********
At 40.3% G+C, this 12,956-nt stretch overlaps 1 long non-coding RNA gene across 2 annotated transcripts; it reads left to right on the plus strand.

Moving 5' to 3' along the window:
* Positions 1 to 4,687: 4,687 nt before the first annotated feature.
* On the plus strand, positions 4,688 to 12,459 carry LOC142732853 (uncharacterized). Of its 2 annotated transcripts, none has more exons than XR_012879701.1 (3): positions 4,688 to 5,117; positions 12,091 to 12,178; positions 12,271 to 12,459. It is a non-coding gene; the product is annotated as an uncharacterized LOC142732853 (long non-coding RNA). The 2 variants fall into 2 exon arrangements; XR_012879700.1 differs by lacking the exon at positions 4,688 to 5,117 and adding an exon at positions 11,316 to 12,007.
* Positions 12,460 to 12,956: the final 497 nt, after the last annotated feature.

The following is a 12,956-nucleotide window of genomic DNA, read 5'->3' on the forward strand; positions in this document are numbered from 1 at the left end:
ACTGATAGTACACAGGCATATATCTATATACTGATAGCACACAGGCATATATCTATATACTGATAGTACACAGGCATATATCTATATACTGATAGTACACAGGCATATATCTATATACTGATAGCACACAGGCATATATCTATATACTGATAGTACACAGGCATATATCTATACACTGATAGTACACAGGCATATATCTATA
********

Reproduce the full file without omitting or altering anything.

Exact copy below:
At 40.3% G+C, this 12,956-nt stretch overlaps 1 long non-coding RNA gene across 2 annotated transcripts; it reads left to right on the plus strand.

Moving 5' to 3' along the window:
* Positions 1 to 4,687: 4,687 nt before the first annotated feature.
* On the plus strand, positions 4,688 to 12,459 carry LOC142732853 (uncharacterized). Of its 2 annotated transcripts, none has more exons than XR_012879701.1 (3): positions 4,688 to 5,117; positions 12,091 to 12,178; positions 12,271 to 12,459. It is a non-coding gene; the product is annotated as an uncharacterized LOC142732853 (long non-coding RNA). The 2 variants fall into 2 exon arrangements; XR_012879700.1 differs by lacking the exon at positions 4,688 to 5,117 and adding an exon at positions 11,316 to 12,007.
* Positions 12,460 to 12,956: the final 497 nt, after the last annotated feature.

The following is a 12,956-nucleotide window of genomic DNA, read 5'->3' on the forward strand; positions in this document are numbered from 1 at the left end:
ACTGATAGTACACAGGCATATATCTATATACTGATAGCACACAGGCATATATCTATATACTGATAGTACACAGGCATATATCTATATACTGATAGTACACAGGCATATATCTATATACTGATAGCACACAGGCATATATCTATATACTGATAGTACACAGGCATATATCTATACACTGATAGTACACAGGCATATATCTATA